The Genius and Controversies of Maurice Sendak
Maurice Sendak, also known as the Picasso of children's literature (within the lituraturary community), is an inspirational children's writer, whose works captured the hearts of both children and adults of different ages all across the world. He's most well known for books like, “Where the Wild Things Are”, and “In the Night Kitchen”, opening the minds of young children to magical Worlds. However Sendak found his inspiration from personal experiences, but what made him want to share it with the world, but with his genius, Sendak also wrote a lot of controversial books that had gotten him in a lot of trouble with Librarians and parents of young readers, but there must be a deeper meaning behind why Sebdak wrote what he wrote.
Maurice Sandek was born in Brooklyn, N.Y. on June 10, 1928 to Polish-Jewish immigrants Philip, and Sarah Sendak. (referencecenter.com)As a young boy he did not have a lot of interest, and was limited to normal activities do to his poor health. Sendak was a sickly child who spent most of his childhood at home with his mother, slowly growing a interest in drawing as he found his new talent. (kidsread.com) As he got older, his sister began to bring home books from the library that later on became both his inspiration to write, and also his favorite books. At a you age, Sendak had begun reading books by authors that wrote books that were far beyond his age, giving him a “older” perspective on a lot of things. He read books by authors like Mark Twain, and Herman Melville and his interest in literature slowly began to grow.
After watching Walt Disney's Fantasia, Sandek became extremely interested in cartoon work, and was making professional cartoons by high school, he even illustrated a book for his biology teacher in high school, titled Atomics for the Millions (1947).(kidsread.com) He also took a job as a window dresser for F.A.O Schwartz while he attend school at the New York Art Students League. He also illustrated his first children's book, The Wonderful Farm, by Marcel Ayme. He slowly became known more and more through out the literature community and more and more authors began to use young Sendak as their illustrator. (Nnbd.com)
Sendak was stubborn, and found himself having a hard time writing unless it fit with his “personal feelings”, and though he got a lot of his inspiration from English literature, he also had the perfect twist of European art interpreted into his books, finding his inspiration from artist like, Henri Matisse, and Pablo Picasso. After many years being a co-writer, and/or illustrator for the works of others, Sendak finally came out with his own masterpiece, that he never would of thought to become as popular as it did. In 1963, Sendak came out with one of his most famous books, Where the Wild Things Are. The book took people all across the world by surprise.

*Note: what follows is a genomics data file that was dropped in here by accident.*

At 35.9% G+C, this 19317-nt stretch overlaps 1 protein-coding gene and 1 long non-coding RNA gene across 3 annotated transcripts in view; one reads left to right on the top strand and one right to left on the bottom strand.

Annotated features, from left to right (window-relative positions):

Children fell in love with Sendaks own fictional monsters known as “The Wild Things”, and even more so, Max, the young boy who travels to the island where the Wild Things are, and tames them as they except him as their kind. This book got Sendak a Caldecott Medal in 1964, given to him by The American Library Association. TheCaldecott Medal is given annually to a individual for the most distinct children's picturebook. (Nnbd.com)
Although many liked Sendak's incredible story of a young boy who travels to a distant land where wild monsters live, many parents tried to boycott the book, saying that Max (the main character) was a bad role model, and that the pictures of the monsters were to scary for children. Sendak ignored all the claims, and kept his book out, over time people began to drop all of the claims they made against the book, and it became acceptable.
In an interview with Joyce Dopkeen of The New York Times in 2008, Sendak said, “Something separates people now and then. And I think it's that moment that interests me, and compels me.” This implies in his writing, he simply writes his thoughts, and what he finds interesting, even with the knowledge that not everyone will agree with his perspective.
In another interview with Bill Moyers of PBS in 2004, Sendak made a statement saying that another reason the book could not be changed, and meant so much, was the story behind it that a had a personal connection to his private life. When Sendak wrote first version Where the Wild Things Are, it was called Where the Wild Horses Are, which was later edited by Ursula Nordstorm, who had decided to invest in this book calling it brilliant. Sendak immediately went to work on the book, but came to a halt when he discovered a serious problem, he could not draw horses. (Pbs.org)
Knowing that he had a very important chance with Ursula's investment, he immediately began to brain storm what else would catch the eye of readers, until he found a even more interesting subject that he was positive would catch the attention kids all over the world. (Pbs.org)